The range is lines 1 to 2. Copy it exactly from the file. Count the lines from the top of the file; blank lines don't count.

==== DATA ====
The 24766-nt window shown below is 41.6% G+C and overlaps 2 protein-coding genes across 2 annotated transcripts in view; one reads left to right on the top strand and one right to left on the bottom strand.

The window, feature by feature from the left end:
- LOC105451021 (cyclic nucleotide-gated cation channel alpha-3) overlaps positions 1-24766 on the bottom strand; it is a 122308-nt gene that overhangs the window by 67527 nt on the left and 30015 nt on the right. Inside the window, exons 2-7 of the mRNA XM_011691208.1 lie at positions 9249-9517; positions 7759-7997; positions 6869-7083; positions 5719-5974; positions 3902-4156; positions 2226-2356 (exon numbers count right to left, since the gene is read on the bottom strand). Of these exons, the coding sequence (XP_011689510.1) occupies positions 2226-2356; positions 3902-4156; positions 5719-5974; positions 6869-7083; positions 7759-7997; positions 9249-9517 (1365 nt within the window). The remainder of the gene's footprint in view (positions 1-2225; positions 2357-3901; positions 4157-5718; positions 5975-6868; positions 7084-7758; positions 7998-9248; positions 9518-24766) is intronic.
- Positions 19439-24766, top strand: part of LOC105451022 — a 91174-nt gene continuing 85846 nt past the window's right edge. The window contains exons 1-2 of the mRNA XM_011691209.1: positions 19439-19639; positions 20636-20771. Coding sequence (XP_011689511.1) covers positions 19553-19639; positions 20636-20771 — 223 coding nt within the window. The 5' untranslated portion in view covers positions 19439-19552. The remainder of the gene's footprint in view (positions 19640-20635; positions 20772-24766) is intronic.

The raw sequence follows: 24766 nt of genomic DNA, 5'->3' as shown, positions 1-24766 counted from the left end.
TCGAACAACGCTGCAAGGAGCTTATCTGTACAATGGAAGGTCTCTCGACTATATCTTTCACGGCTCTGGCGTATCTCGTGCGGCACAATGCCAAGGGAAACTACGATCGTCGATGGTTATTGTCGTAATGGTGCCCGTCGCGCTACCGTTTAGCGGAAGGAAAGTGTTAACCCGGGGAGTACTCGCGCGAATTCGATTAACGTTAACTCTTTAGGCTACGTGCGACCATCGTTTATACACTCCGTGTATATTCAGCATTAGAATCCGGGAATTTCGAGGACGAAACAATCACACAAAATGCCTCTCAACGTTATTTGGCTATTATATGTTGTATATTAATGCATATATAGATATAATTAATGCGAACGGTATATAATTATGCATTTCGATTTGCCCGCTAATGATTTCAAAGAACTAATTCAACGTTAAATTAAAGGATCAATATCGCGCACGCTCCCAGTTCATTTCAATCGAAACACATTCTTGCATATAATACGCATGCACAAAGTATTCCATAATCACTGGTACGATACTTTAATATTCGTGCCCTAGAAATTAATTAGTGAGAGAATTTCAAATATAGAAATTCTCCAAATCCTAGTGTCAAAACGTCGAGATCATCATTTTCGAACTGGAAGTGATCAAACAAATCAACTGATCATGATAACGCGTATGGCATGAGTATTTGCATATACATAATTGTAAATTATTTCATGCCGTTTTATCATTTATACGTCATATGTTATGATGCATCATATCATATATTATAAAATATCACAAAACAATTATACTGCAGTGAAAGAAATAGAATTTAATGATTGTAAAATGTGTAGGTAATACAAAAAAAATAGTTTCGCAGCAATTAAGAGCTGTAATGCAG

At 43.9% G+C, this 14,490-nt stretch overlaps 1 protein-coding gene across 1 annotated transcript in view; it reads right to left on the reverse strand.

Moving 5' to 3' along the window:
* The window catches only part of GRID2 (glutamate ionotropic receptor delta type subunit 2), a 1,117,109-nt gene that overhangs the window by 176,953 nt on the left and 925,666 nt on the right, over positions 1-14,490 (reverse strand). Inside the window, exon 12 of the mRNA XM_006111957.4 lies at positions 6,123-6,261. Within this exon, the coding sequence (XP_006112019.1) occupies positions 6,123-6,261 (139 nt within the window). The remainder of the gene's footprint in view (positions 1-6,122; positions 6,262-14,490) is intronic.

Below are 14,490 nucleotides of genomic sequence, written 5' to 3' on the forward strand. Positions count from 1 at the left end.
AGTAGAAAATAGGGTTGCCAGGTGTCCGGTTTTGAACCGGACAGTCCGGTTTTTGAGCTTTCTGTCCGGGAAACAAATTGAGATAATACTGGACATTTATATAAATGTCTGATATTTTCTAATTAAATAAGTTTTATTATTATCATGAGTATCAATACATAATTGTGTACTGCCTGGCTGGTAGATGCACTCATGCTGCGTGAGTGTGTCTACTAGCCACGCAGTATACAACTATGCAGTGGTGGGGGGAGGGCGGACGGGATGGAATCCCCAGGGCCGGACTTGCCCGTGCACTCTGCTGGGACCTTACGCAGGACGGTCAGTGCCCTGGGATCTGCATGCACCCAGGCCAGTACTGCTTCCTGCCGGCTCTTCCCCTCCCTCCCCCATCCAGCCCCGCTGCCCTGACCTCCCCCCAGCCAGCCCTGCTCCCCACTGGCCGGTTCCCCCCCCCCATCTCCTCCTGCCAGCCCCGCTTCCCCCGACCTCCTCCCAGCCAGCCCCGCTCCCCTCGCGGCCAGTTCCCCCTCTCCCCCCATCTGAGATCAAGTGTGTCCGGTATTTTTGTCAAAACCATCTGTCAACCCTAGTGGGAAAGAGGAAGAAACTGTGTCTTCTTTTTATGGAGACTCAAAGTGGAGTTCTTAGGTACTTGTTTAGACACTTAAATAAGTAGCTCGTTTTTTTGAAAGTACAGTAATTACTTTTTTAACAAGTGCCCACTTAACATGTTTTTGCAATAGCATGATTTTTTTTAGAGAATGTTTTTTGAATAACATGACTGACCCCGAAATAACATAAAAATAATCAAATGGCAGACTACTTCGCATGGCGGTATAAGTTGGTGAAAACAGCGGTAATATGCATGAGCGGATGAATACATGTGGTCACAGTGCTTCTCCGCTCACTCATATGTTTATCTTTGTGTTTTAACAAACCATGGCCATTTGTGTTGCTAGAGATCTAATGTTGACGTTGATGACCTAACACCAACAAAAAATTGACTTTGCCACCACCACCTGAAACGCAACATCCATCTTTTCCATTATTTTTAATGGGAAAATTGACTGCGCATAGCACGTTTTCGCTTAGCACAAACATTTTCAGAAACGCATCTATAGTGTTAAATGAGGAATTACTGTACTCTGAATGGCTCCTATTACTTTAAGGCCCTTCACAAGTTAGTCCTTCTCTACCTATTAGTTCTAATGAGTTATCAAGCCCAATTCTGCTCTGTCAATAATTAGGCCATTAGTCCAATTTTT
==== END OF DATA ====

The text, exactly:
The 24766-nt window shown below is 41.6% G+C and overlaps 2 protein-coding genes across 2 annotated transcripts in view; one reads left to right on the top strand and one right to left on the bottom strand.

The window, feature by feature from the left end: